Bu-lat-lat (boo-lat-lat) verb: to search, probe, investigate, inquire; to unearth facts
Volume 3, Number 24 July 20 - 26, 2003 Quezon City, Philippines
Full Privatization: An Act of Desperation, a Fulfillment of Oil Deregulation
years ago, Petron was partly privatized when the Arabian American Oil Company (ARAMCO)
bought 40% of its equity. The private sector got another 20% through an initial
public offering (IPO). Now, the government wants to sell its 40% stake in a
desperate bid to raise money, as well as strengthen the deregulation of the oil
DANILO ARAÑA ARAO
Arroyo administration plans to sell 3.75 million government shares in Petron
Corporation worth P6 billion ($112.5 million, based on an exchange rate of
P53.34 per US dollar). This means that government will give up its 40% stake in
Petron, giving the private sector total control of the oil company.
a time when the budget deficit is projected to reach P202 billion ($3.8 billion)
this year, the government appears to be getting desperate.
less than Socioeconomic Planning Secretary Romulo Neri admits that while he does
not have the details, Petron’s sale is “part of the government's
privatization plan.” He adds, “In line with our privatization policies, (Petron
is) better left to the private sector.”
recently, there were reports that the Presidential Commission on Good Government
(PCGG) will also sell “sequestered shares” in 26 companies (i.e., 8 listed,
18 privately held).
the PCGG has not yet disclosed the actual worth of all the sequestered shares
that will be sold in line with its privatization program, the 8.4 million
government shares in Chemfields, Inc. and the 12,445 government shares in
Oceanic Wireless Network, Inc. are worth P205 million ($3.8 million) and P80.27
million ($1.5 million), respectively.
planned total sale of Petron to the private sector is not just an issue of
money, though this is the Arroyo administration’s primary concern. In the
context of the government’s development policy, Petron’s full privatization
is a natural consequence of the deregulation of the downstream oil industry.
Petron went through
Corporation was established in 1973 as a marketing arm of the Philippine
National Oil Company (PNOC).
a government-owned corporation, it aimed to compete with foreign oil firms like
Pilipinas Shell and Caltex which started operations in the country in 1914 and
1921, respectively. Other oil companies pulled out of the country in 1973 (Esso
and Filoil), 1980 (Getty) and 1983 (Mobil).
1993, Petron’s partial privatization started when 40% of its total equity was
sold to the Arabian American Oil Company (ARAMCO).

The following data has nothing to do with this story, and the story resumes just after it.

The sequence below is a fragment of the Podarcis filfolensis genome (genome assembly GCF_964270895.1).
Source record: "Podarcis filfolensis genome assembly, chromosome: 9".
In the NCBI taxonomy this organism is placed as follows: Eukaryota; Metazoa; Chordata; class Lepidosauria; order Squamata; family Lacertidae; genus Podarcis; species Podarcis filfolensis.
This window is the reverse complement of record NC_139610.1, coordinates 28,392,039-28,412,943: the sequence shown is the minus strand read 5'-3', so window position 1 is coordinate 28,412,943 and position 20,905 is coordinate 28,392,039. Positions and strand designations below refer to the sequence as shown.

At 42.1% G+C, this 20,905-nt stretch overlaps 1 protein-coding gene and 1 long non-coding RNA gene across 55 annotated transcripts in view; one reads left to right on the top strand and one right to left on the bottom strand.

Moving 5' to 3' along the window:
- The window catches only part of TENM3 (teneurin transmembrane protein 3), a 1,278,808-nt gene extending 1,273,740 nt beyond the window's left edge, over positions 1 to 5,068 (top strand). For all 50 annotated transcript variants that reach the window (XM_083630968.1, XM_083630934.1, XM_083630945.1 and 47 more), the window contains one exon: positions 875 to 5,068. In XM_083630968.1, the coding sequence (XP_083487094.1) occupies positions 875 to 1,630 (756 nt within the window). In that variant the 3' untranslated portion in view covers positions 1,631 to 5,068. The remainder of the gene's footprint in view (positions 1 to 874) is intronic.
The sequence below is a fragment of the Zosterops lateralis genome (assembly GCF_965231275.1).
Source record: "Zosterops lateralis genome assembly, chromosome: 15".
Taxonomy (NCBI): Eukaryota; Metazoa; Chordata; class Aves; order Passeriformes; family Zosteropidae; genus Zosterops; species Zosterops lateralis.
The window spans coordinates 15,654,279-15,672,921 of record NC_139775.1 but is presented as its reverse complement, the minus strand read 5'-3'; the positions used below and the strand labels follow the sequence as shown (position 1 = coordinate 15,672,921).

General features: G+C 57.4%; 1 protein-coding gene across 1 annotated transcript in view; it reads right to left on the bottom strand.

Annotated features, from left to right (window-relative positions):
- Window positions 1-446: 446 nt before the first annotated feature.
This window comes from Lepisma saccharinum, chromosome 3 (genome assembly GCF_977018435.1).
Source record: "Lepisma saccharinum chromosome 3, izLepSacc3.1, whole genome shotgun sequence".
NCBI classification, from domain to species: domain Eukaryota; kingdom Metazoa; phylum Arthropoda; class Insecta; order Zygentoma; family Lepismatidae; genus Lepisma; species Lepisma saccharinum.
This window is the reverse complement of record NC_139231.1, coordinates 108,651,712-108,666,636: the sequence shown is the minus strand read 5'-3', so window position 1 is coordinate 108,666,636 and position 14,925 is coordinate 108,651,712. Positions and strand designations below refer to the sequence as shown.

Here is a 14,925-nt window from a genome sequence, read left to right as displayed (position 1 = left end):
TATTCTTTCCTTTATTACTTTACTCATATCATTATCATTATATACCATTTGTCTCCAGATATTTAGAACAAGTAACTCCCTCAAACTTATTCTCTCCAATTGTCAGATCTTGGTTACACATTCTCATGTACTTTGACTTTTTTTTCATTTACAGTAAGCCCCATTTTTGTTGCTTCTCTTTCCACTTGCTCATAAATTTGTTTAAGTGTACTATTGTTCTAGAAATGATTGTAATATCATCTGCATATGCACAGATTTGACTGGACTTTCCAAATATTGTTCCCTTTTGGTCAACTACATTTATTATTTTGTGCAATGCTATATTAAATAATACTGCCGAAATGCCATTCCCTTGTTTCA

Standard Oil of California (SOCAL) and Texas Corporation (TEXACO) established
ARAMCO in the early 1930s. Other transnational oil firms Exxon at Mobil also
invested in ARAMCO. The latter currently operates Ghamar Field in Saudi Arabia,
the world’s largest single oil field.
from the deal with ARAMCO, 20% of Petron’s equity was sold to the private
sector through an initial public offering (IPO).
private sector took interest in the company since it continued to reap profits
through the years. From 1992 to 2002, Petron’s net income reached P27.3
billion ($511.8 million). Except for the years 1997 and 2000 when the company
reported losses, its yearly profits ranged from P1.2 billion ($22.5 million) to
P7.5 billion ($140.6 million). (See Table)
downstream oil deregulation
history of Petron is closely related to the oil industry’s restructuring.
deregulation of the downstream oil industry started in April 1996 through the
enactment of Republic Act (RA) No. 8180. However, the Supreme Court (SC)
declared this law unconstitutional in November 1997. The SC justices said there
were provisions that failed to promote free competition, like the minimum
inventory requirement for oil companies and the higher tariff on imported
refined petroleum products (7% ad valorem tax) compared to imported crude
February 1998, the Ramos administration approved RA 8479, the second law on
downstream oil deregulation.
to the government, deregulation is necessary to depoliticize the pricing of
petroleum products. Officials argue that the public must be acclimatized to
frequent oil price changes based on the foreign exchange rate and world crude
them, competition among the oil companies will result in lower prices and better
services. In the final analysis, the consumer will reportedly benefit due to
relation to the Arroyo administration’s globalization thrust, the continued
40% government ownership in Petron becomes an impediment to free competition in
the downstream oil industry.
the government wants minimal intervention in the economy, privatization becomes
an instrument to allow the private sector, which includes the foreign investors,
to have control of different areas of the economy.
Indeed, there is more to the reported sale of Petron’s government shares than just simply raising funds to offset the ballooning deficit. The government’s deregulation policy plays an important role in allowing the private sector to wield more power over the downstream oil industry, no matter how important it is to the people and the country’s energy needs. Bulatlat.com